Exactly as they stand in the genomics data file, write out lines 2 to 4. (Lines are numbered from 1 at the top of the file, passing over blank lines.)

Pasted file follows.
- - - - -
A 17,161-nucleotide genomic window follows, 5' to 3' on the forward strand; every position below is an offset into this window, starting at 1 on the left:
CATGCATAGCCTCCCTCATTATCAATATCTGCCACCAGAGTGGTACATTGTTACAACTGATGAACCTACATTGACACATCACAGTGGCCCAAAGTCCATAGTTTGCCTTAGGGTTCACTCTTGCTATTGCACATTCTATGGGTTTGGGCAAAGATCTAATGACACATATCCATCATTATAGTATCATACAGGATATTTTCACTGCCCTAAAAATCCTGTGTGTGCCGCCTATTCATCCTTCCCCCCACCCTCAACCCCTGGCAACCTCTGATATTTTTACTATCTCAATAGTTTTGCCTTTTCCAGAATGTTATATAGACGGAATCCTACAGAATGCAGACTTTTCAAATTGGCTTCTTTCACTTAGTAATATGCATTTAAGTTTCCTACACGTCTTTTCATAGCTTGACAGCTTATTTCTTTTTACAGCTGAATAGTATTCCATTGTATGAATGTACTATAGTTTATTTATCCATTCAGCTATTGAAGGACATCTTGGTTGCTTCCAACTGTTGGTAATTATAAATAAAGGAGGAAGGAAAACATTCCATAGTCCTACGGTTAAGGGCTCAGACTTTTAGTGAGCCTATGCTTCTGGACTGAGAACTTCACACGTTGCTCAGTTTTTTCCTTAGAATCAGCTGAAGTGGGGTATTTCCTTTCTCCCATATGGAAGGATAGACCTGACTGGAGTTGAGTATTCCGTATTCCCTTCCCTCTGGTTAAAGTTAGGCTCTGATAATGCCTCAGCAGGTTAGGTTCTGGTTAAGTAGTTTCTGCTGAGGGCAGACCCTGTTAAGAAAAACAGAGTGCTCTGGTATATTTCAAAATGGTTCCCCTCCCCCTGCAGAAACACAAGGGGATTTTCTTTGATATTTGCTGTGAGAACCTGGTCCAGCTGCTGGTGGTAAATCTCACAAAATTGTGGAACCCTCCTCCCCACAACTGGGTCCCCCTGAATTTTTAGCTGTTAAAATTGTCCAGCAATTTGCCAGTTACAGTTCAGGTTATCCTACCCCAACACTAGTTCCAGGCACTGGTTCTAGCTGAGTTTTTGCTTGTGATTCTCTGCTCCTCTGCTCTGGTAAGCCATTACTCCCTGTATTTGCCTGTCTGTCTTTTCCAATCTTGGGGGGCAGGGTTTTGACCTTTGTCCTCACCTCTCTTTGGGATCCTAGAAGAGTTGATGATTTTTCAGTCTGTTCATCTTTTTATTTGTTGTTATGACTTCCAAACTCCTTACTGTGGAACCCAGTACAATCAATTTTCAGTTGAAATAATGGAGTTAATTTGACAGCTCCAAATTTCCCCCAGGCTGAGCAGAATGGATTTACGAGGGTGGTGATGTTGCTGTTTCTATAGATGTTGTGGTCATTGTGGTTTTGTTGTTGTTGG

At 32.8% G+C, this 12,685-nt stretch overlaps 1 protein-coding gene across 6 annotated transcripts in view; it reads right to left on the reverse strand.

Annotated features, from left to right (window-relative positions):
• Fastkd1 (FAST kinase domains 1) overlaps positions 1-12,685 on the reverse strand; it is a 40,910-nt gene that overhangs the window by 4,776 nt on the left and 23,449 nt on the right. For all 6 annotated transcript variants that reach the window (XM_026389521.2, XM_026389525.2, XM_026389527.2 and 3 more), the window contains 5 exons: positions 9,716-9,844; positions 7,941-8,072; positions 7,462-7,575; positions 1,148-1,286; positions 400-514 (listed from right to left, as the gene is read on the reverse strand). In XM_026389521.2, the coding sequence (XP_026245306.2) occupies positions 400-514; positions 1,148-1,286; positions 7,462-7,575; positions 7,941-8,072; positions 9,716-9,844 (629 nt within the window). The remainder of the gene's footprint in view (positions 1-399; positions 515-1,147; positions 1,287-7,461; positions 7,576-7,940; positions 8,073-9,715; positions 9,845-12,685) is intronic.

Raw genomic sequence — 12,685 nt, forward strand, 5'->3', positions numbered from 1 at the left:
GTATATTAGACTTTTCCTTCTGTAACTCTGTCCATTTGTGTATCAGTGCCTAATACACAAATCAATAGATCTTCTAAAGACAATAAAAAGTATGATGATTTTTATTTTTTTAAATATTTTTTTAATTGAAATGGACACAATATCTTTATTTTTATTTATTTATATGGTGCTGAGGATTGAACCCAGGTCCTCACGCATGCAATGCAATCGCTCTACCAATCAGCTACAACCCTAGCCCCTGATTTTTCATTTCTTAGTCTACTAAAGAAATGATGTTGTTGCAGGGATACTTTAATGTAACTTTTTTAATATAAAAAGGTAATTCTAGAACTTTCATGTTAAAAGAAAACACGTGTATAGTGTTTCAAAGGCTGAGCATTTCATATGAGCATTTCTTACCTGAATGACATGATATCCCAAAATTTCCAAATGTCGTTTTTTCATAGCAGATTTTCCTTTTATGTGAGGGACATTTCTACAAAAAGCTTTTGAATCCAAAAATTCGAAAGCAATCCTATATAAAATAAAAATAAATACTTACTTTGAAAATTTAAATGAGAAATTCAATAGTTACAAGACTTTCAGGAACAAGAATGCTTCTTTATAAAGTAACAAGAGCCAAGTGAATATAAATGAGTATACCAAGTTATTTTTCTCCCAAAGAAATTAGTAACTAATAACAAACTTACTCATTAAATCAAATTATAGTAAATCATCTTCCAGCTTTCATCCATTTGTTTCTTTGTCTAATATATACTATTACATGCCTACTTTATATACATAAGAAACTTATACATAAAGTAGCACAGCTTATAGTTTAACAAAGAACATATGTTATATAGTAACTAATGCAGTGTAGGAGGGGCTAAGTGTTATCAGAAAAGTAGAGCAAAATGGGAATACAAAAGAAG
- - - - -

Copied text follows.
CATGCATAGCCTCCCTCATTATCAATATCTGCCACCAGAGTGGTACATTGTTACAACTGATGAACCTACATTGACACATCACAGTGGCCCAAAGTCCATAGTTTGCCTTAGGGTTCACTCTTGCTATTGCACATTCTATGGGTTTGGGCAAAGATCTAATGACACATATCCATCATTATAGTATCATACAGGATATTTTCACTGCCCTAAAAATCCTGTGTGTGCCGCCTATTCATCCTTCCCCCCACCCTCAACCCCTGGCAACCTCTGATATTTTTACTATCTCAATAGTTTTGCCTTTTCCAGAATGTTATATAGACGGAATCCTACAGAATGCAGACTTTTCAAATTGGCTTCTTTCACTTAGTAATATGCATTTAAGTTTCCTACACGTCTTTTCATAGCTTGACAGCTTATTTCTTTTTACAGCTGAATAGTATTCCATTGTATGAATGTACTATAGTTTATTTATCCATTCAGCTATTGAAGGACATCTTGGTTGCTTCCAACTGTTGGTAATTATAAATAAAGGAGGAAGGAAAACATTCCATAGTCCTACGGTTAAGGGCTCAGACTTTTAGTGAGCCTATGCTTCTGGACTGAGAACTTCACACGTTGCTCAGTTTTTTCCTTAGAATCAGCTGAAGTGGGGTATTTCCTTTCTCCCATATGGAAGGATAGACCTGACTGGAGTTGAGTATTCCGTATTCCCTTCCCTCTGGTTAAAGTTAGGCTCTGATAATGCCTCAGCAGGTTAGGTTCTGGTTAAGTAGTTTCTGCTGAGGGCAGACCCTGTTAAGAAAAACAGAGTGCTCTGGTATATTTCAAAATGGTTCCCCTCCCCCTGCAGAAACACAAGGGGATTTTCTTTGATATTTGCTGTGAGAACCTGGTCCAGCTGCTGGTGGTAAATCTCACAAAATTGTGGAACCCTCCTCCCCACAACTGGGTCCCCCTGAATTTTTAGCTGTTAAAATTGTCCAGCAATTTGCCAGTTACAGTTCAGGTTATCCTACCCCAACACTAGTTCCAGGCACTGGTTCTAGCTGAGTTTTTGCTTGTGATTCTCTGCTCCTCTGCTCTGGTAAGCCATTACTCCCTGTATTTGCCTGTCTGTCTTTTCCAATCTTGGGGGGCAGGGTTTTGACCTTTGTCCTCACCTCTCTTTGGGATCCTAGAAGAGTTGATGATTTTTCAGTCTGTTCATCTTTTTATTTGTTGTTATGACTTCCAAACTCCTTACTGTGGAACCCAGTACAATCAATTTTCAGTTGAAATAATGGAGTTAATTTGACAGCTCCAAATTTCCCCCAGGCTGAGCAGAATGGATTTACGAGGGTGGTGATGTTGCTGTTTCTATAGATGTTGTGGTCATTGTGGTTTTGTTGTTGTTGG

At 32.8% G+C, this 12,685-nt stretch overlaps 1 protein-coding gene across 6 annotated transcripts in view; it reads right to left on the reverse strand.

Annotated features, from left to right (window-relative positions):